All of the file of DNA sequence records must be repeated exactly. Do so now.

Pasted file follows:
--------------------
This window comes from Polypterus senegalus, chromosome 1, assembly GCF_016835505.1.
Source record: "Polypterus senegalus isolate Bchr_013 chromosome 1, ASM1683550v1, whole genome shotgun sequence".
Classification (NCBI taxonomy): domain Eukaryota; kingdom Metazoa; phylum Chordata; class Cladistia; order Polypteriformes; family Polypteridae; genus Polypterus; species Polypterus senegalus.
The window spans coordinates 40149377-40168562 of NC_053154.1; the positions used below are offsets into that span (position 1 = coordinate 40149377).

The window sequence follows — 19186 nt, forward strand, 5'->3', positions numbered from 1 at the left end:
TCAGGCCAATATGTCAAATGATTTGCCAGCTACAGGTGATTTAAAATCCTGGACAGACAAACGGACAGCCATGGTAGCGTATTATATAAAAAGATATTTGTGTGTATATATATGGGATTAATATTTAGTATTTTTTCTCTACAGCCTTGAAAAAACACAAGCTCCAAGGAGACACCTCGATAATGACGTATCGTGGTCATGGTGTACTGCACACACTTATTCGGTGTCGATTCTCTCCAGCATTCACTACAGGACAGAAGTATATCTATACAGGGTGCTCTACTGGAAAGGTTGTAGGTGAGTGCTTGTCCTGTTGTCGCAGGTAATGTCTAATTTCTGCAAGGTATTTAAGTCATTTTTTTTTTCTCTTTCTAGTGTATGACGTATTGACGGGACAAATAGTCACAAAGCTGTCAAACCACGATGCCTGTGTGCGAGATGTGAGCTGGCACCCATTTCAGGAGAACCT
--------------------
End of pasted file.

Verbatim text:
This window comes from Polypterus senegalus, chromosome 1, assembly GCF_016835505.1.
Source record: "Polypterus senegalus isolate Bchr_013 chromosome 1, ASM1683550v1, whole genome shotgun sequence".
Classification (NCBI taxonomy): domain Eukaryota; kingdom Metazoa; phylum Chordata; class Cladistia; order Polypteriformes; family Polypteridae; genus Polypterus; species Polypterus senegalus.
The window spans coordinates 40149377-40168562 of NC_053154.1; the positions used below are offsets into that span (position 1 = coordinate 40149377).

The window sequence follows — 19186 nt, forward strand, 5'->3', positions numbered from 1 at the left end:
TCAGGCCAATATGTCAAATGATTTGCCAGCTACAGGTGATTTAAAATCCTGGACAGACAAACGGACAGCCATGGTAGCGTATTATATAAAAAGATATTTGTGTGTATATATATGGGATTAATATTTAGTATTTTTTCTCTACAGCCTTGAAAAAACACAAGCTCCAAGGAGACACCTCGATAATGACGTATCGTGGTCATGGTGTACTGCACACACTTATTCGGTGTCGATTCTCTCCAGCATTCACTACAGGACAGAAGTATATCTATACAGGGTGCTCTACTGGAAAGGTTGTAGGTGAGTGCTTGTCCTGTTGTCGCAGGTAATGTCTAATTTCTGCAAGGTATTTAAGTCATTTTTTTTTTCTCTTTCTAGTGTATGACGTATTGACGGGACAAATAGTCACAAAGCTGTCAAACCACGATGCCTGTGTGCGAGATGTGAGCTGGCACCCATTTCAGGAGAACCT